Mr. Turkel: I can’t specifically speak for their thought process or the decision-making process, but what was obvious then and now is that they wanted to send a message that they can go after anyone, not only me, six other commissioners at USCIRF, where I have been commissioner, now I’m serving vice-chair, have been sanctioned. This is a small federal government agency. We monitor religious freedom around the world. The countries that we monitor around the world are kind of a Chinese friends to say using a nicer word. Secretary Pompeo said that the China has its own league when it comes to human right abuses and those are the countries exactly in that league. That’s one piece.

They wanted to send a message to their allies, their friends, they don’t have ally, but their supporters, that they can do this to punish U.S. officials who have been critical of those countries, religious persecution, history of religious persecution. And then two, they want to send a message to the U.S. government, the executive branch in Congress that they also can go after US officials. Finally, I think they also wanted to send a message to the Uyghur community that they can go after high-profile Uyghur advocate for them, that there is a cost if you continue to speak up. There are number of U.S. and Western Canadian, European politicians, lawmakers have been sanctioned, including several academics, but I don’t think that the Chinese government understands that we’re not afraid of them.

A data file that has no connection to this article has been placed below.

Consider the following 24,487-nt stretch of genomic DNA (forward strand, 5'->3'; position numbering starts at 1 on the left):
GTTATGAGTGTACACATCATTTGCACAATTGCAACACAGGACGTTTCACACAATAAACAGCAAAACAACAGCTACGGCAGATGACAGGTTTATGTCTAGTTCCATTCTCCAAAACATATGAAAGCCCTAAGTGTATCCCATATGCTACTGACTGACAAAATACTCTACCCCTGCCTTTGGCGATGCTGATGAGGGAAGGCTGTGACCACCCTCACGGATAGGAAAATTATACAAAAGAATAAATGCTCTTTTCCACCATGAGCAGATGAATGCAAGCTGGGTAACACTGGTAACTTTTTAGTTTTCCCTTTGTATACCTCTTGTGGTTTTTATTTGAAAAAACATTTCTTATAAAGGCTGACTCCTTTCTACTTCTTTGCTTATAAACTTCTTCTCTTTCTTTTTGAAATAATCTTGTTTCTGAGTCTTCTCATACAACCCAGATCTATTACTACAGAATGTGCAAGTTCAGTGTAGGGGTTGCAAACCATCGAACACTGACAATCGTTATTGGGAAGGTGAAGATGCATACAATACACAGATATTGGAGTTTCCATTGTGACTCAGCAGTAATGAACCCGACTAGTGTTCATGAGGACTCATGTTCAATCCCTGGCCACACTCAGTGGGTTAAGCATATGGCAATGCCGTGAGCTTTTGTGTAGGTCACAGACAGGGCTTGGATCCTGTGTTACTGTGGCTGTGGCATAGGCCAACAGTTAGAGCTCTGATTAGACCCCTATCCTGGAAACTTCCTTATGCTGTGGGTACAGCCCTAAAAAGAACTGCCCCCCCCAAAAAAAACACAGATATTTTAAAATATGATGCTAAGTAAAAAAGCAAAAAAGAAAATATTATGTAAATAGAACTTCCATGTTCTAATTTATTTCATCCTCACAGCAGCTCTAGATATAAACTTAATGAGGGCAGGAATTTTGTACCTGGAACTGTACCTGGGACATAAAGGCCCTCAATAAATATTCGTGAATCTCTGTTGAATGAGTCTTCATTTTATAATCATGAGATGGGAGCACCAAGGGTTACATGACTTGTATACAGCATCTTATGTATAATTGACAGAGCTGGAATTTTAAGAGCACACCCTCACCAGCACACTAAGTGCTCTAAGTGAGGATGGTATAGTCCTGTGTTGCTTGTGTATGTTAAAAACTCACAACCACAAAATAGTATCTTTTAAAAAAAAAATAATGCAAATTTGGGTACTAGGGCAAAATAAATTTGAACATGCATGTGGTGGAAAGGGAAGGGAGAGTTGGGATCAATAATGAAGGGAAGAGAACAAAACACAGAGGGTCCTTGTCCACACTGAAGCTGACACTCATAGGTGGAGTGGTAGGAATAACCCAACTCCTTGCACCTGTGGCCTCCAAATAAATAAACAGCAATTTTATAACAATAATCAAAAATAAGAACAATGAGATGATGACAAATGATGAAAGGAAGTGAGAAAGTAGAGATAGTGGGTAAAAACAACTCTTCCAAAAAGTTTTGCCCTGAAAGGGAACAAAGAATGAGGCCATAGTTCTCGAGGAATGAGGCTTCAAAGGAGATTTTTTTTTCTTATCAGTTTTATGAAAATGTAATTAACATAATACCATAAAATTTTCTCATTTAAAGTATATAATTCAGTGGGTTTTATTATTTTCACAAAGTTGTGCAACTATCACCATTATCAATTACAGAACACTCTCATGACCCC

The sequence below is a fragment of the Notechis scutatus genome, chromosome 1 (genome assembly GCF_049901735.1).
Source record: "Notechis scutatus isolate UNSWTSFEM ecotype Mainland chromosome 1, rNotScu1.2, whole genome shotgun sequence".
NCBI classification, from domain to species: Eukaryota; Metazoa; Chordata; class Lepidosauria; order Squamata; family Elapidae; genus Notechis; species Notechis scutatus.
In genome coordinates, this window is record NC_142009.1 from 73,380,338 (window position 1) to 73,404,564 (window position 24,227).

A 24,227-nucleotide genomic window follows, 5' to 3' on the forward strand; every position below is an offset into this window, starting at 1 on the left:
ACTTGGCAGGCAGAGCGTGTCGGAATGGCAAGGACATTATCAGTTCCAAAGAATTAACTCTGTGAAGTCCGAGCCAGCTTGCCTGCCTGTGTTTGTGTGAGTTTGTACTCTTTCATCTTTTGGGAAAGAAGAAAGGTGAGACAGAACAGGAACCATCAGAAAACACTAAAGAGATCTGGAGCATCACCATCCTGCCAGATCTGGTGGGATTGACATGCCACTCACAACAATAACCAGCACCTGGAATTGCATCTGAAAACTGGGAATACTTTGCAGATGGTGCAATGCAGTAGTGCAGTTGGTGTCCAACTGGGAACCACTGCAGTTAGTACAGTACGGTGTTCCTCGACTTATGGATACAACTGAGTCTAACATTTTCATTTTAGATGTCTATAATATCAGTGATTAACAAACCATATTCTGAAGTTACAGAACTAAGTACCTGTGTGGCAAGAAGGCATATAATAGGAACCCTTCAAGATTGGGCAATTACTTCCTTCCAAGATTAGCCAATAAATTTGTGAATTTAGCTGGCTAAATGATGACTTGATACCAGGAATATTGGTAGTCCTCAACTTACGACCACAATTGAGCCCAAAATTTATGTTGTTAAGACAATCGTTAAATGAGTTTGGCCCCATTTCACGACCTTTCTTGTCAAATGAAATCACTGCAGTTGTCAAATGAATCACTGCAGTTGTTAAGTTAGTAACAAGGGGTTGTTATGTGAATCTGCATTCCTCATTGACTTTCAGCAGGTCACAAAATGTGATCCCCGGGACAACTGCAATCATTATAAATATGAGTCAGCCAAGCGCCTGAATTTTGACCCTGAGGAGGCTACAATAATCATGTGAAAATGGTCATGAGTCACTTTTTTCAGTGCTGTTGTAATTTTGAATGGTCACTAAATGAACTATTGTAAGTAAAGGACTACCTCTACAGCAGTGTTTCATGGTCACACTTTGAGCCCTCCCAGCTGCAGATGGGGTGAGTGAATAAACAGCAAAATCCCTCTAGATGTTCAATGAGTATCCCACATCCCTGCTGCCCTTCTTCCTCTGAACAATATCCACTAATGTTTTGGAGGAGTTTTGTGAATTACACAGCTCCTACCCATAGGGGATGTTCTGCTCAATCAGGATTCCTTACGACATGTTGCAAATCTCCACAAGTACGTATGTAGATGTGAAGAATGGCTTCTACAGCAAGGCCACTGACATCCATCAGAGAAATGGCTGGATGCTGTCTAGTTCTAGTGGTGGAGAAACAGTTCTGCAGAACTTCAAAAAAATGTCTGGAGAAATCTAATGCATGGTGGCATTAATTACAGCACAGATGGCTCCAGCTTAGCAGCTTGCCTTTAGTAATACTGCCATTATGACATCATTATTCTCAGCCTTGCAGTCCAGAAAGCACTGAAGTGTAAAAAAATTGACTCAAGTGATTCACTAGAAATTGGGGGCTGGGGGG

This is what we do. We got sanctioned for us doing the right thing, defending religious freedom and human rights and speaking out against atrocities, but we are sanctioning them for violating the international law, the basic norm of human rights. So there’s a fundamental difference. This is why when they sanctioned Western officials, their response is a badge of honor. But when we sanction them, that is real. We go after their bank accounts. We put a restriction on travel rights. None of the individuals, especially in the U.S. government, including Secretary Pompeo, former deputy national security advisor, Pottinger, commerce secretary was planning to go to spend the summer in Beijing, so I think it’s okay.